Across the United States, courageous leaders at the local level are responding with creativity and resolve to promote more inclusive growth, but they face a challenging combination of disruptive forces (Poethig et al. 2018). For example, the adoption of digital technologies and automation in the workplace is reshaping established industries, and workers hoping to access quality jobs require very different skillsets than in the past (Muro et al. 2017).
There are also profound demographic changes underlying these economic trends, yet there remain biases in many public policies that make it difficult for young and diverse populations to find economic success (Frey 2018).
We’ve got a health crisis and an economic crisis. The only thing missing is a foreign policy crisis. So far, this may just be good luck. It happens occasionally in history that natural and man-made catastrophes converge to create even bigger disasters.
The 1918 influenza pandemic came as Europe was still reeling from four years of war. Societies were ravaged, governments were dysfunctional, millions were displaced, hungry, without shelter, on the move. Who knows how much worse the pandemic was because of the conditions created by the war? And who knows how much more difficult it was to recover from the war, psychologically and politically, as well as physically, because of the pandemic?
A more striking example of converging catastrophes came in the late 1920s and early 1930s.
Huawei warned on Tuesday that 2020 would be its most difficult year yet due to American trade restrictions which dealt a blow to its overseas sales in 2019, and predicted the Chinese government would retaliate against the United States.
The world’s largest maker of telecoms equipment issued the warning as it reported its weakest annual profit growth in three years. It said Beijing could hit back against U.S. measures to restrict chip sales to Huawei, by restricting sales of American products in China and by shifting to alternative suppliers in China and South Korea.
“The Chinese government will not just stand by and watch Huawei be slaughtered on the chopping board,” Chairman Eric Xu told reporters at the launch of Huawei’s annual report.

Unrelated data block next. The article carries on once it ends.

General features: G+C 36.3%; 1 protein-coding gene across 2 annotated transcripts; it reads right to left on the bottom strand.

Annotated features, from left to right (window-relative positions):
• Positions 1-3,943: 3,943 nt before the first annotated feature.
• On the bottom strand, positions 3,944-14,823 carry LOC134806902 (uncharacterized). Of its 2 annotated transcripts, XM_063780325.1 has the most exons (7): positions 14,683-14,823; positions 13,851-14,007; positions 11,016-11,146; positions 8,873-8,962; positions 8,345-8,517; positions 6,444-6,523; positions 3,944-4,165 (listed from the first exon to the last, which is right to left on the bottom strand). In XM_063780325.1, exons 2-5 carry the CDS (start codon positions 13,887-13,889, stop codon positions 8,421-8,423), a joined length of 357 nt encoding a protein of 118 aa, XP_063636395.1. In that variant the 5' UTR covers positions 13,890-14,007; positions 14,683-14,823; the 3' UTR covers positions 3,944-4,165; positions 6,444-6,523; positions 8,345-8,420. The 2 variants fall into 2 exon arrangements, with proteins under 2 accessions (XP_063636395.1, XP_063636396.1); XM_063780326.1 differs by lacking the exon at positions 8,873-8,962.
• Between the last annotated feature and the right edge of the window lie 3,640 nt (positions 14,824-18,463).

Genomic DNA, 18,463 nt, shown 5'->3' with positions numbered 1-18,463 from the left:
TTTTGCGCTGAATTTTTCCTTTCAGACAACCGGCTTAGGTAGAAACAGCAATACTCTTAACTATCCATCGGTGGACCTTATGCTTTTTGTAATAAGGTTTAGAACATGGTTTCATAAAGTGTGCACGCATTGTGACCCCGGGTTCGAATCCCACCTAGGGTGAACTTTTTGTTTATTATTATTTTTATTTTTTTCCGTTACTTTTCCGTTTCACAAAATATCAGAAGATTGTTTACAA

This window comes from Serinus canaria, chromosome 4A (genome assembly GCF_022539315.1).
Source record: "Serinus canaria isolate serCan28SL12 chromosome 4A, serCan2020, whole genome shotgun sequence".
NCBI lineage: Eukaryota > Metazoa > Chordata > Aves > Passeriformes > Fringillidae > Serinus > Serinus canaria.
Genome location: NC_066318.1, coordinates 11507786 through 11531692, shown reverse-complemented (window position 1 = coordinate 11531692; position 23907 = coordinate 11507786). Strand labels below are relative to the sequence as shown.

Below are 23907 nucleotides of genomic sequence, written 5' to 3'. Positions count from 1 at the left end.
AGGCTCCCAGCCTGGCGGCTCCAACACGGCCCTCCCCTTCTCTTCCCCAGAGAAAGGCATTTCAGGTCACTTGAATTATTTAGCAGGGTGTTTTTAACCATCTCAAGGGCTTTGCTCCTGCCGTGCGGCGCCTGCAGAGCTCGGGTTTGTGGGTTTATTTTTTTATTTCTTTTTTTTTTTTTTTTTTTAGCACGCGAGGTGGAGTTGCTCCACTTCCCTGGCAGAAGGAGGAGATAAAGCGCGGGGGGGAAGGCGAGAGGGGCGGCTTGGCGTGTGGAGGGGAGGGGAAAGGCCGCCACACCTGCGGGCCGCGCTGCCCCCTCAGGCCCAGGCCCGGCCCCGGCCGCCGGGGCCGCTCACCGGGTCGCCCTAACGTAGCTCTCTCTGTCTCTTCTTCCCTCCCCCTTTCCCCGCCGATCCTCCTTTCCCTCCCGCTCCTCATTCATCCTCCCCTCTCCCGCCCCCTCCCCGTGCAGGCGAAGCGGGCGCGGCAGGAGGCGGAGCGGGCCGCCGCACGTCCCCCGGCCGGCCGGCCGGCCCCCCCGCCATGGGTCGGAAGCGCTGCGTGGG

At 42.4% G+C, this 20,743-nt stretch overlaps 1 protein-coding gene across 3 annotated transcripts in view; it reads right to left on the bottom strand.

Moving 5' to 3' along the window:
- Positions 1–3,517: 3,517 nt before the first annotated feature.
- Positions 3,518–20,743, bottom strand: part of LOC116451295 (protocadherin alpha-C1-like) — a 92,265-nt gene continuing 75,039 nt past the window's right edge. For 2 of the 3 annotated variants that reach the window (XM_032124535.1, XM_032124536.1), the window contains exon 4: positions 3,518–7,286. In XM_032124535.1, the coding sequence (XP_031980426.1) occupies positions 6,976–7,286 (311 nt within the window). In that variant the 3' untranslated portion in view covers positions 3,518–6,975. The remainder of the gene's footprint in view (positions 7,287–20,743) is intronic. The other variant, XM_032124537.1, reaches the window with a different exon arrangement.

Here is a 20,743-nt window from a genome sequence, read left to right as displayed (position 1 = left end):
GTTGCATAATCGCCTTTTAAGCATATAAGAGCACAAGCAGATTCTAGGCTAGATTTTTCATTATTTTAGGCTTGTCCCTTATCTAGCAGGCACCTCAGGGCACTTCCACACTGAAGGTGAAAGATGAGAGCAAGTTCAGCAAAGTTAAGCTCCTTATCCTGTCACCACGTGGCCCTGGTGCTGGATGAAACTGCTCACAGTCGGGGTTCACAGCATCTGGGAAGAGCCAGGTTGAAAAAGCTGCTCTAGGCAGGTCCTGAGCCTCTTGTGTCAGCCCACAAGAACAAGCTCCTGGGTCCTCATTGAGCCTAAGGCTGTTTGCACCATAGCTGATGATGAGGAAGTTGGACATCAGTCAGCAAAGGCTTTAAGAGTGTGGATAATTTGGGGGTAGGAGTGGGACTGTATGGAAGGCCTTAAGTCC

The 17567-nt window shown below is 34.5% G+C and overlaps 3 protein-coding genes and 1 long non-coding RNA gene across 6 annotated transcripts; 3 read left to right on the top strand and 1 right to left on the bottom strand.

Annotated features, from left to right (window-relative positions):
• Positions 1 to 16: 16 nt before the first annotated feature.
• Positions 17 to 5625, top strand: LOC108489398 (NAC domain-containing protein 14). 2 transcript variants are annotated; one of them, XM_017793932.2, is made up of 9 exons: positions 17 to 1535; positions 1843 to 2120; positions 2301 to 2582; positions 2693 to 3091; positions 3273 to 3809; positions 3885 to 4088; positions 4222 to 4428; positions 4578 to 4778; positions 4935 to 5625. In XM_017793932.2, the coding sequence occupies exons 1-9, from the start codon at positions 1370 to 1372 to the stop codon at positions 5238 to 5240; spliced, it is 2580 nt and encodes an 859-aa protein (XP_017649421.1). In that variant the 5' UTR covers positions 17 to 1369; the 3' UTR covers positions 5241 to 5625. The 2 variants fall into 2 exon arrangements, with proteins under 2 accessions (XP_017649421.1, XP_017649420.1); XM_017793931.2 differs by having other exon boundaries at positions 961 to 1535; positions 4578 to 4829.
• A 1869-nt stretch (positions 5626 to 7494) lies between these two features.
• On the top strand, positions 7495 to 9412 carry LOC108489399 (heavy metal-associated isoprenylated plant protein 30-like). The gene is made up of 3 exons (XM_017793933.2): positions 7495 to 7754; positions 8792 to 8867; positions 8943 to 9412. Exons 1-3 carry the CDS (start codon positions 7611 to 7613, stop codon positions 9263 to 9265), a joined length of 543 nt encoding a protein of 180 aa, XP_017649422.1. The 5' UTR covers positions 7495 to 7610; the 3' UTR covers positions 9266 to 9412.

As U.S. spy agencies seek to assemble a precise picture of the world’s coronavirus outbreaks, they are finding serious gaps in their ability to assess the situation in China, Russia and North Korea, according to five U.S. government sources familiar with the intelligence reporting.
The agencies also have limited insight into the full impact of the pandemic in Iran, although information on infections and deaths among the ruling class and public is becoming more available on official and social media, two sources said.
The COVID-19 pandemic is forcing Putin to reconsider plans for two major political events this spring, both of which are intended to enhance his image. The first is the constitutional referendum, originally set for April 22.
The second is the celebration of the seventy-fifth anniversary of the victory over Nazi Germany on May 9.
The referendum will underscore his domination of Russian politics, while the anniversary celebrations will reinforce the legitimacy of the current regime.
With COVID-19 surging around the globe, however, neither event will give him the political boost he had anticipated, and, if mishandled, each could badly tarnish his reputation.
It followed the announcement last Tuesday night by the prime minister, Narendra Modi, that for the next 21 days the entire country of 1.3 billion people would be under lockdown to prevent the spread of coronavirus. Shops, factories and restaurants would all be shut and people would be confined to their homes for all but essential activities.
While it was met with approval by experts and health professionals, the lockdown has already proved catastrophic for India’s millions of migrant and daily wage workers, who earn their salary hundreds or sometimes thousands of miles away from home and live a hand-to-mouth existence.
With no way to earn money and feed their families for at least three weeks, millions decided last week to head back to their villages in order to survive.
Hungarian prime minister Viktor Orbán, aided by his country’s parliament, has hinted that day might come later than expected, and not because of the harm done by a virus. Earlier today (30 March), Hungarian MPs voted for a bill that will allow Orbán’s power to essentially remain unchecked. It declares a state of emergency; it allows him to rule by decree; it ensures there will be no new elections; it renders misinformation, presumably as defined by the Hungarian government, punishable by up to five years in prison; and it makes disobeying quarantine or isolation punishable by five to eight years in prison.
It does all of this for an indefinite, undetermined, undefined period of time. This is how it will be until Orbán decides otherwise.
Iran is one of the countries hit hardest by the coronavirus.
Yet in the face of this public health crisis, President Donald Trump is continuing his “maximum pressure” campaign against Iran with crippling U.S. economic sanctions that were imposed after Trump unilaterally abandoned the international nuclear agreement curbing Iran’s nuclear program in May 2018.
In over seven years running Chicago Public Schools, I never once closed schools because I knew how important schools were to vulnerable children. In addition to learning, schools provided needed sustenance in the form of meals to our mostly low-income students, as well as structure, play, camaraderie and, for some, safety.
The coronavirus is different, and I support the closing of schools during the epidemic. Kids, teachers, other school employees, families, and all of us would be at much greater risk if the schools stayed open. One of the key factors in containing the Spanish Flu of 1918-19 was the early closing of schools.